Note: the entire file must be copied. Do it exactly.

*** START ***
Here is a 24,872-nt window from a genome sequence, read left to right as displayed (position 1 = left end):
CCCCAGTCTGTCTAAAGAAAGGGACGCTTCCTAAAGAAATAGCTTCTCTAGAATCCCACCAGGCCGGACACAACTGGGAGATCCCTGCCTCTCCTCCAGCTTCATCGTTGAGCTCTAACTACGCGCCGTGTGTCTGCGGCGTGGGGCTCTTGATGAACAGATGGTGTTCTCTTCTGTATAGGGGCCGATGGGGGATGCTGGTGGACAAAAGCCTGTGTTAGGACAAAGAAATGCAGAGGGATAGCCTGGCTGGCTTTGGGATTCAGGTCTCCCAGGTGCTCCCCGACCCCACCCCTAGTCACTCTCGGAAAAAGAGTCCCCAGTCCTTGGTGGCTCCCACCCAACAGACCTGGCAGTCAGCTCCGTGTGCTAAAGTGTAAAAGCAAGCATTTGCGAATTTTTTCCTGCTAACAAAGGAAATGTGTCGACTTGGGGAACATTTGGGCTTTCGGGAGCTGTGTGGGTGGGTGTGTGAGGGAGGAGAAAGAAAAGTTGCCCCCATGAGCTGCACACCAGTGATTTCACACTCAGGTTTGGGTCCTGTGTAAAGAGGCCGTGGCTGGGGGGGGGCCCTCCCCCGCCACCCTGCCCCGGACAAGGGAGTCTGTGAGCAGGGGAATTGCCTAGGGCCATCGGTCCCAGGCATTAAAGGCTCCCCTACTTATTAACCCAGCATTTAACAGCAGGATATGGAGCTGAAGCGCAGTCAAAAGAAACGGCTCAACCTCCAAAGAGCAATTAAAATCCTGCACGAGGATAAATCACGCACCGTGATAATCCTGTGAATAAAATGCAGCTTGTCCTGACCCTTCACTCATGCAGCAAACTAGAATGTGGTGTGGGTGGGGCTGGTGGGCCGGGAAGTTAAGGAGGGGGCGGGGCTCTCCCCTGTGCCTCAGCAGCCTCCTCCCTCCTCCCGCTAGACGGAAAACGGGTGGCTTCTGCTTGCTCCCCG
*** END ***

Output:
Here is a 24,872-nt window from a genome sequence, read left to right as displayed (position 1 = left end):
CCCCAGTCTGTCTAAAGAAAGGGACGCTTCCTAAAGAAATAGCTTCTCTAGAATCCCACCAGGCCGGACACAACTGGGAGATCCCTGCCTCTCCTCCAGCTTCATCGTTGAGCTCTAACTACGCGCCGTGTGTCTGCGGCGTGGGGCTCTTGATGAACAGATGGTGTTCTCTTCTGTATAGGGGCCGATGGGGGATGCTGGTGGACAAAAGCCTGTGTTAGGACAAAGAAATGCAGAGGGATAGCCTGGCTGGCTTTGGGATTCAGGTCTCCCAGGTGCTCCCCGACCCCACCCCTAGTCACTCTCGGAAAAAGAGTCCCCAGTCCTTGGTGGCTCCCACCCAACAGACCTGGCAGTCAGCTCCGTGTGCTAAAGTGTAAAAGCAAGCATTTGCGAATTTTTTCCTGCTAACAAAGGAAATGTGTCGACTTGGGGAACATTTGGGCTTTCGGGAGCTGTGTGGGTGGGTGTGTGAGGGAGGAGAAAGAAAAGTTGCCCCCATGAGCTGCACACCAGTGATTTCACACTCAGGTTTGGGTCCTGTGTAAAGAGGCCGTGGCTGGGGGGGGGCCCTCCCCCGCCACCCTGCCCCGGACAAGGGAGTCTGTGAGCAGGGGAATTGCCTAGGGCCATCGGTCCCAGGCATTAAAGGCTCCCCTACTTATTAACCCAGCATTTAACAGCAGGATATGGAGCTGAAGCGCAGTCAAAAGAAACGGCTCAACCTCCAAAGAGCAATTAAAATCCTGCACGAGGATAAATCACGCACCGTGATAATCCTGTGAATAAAATGCAGCTTGTCCTGACCCTTCACTCATGCAGCAAACTAGAATGTGGTGTGGGTGGGGCTGGTGGGCCGGGAAGTTAAGGAGGGGGCGGGGCTCTCCCCTGTGCCTCAGCAGCCTCCTCCCTCCTCCCGCTAGACGGAAAACGGGTGGCTTCTGCTTGCTCCCCG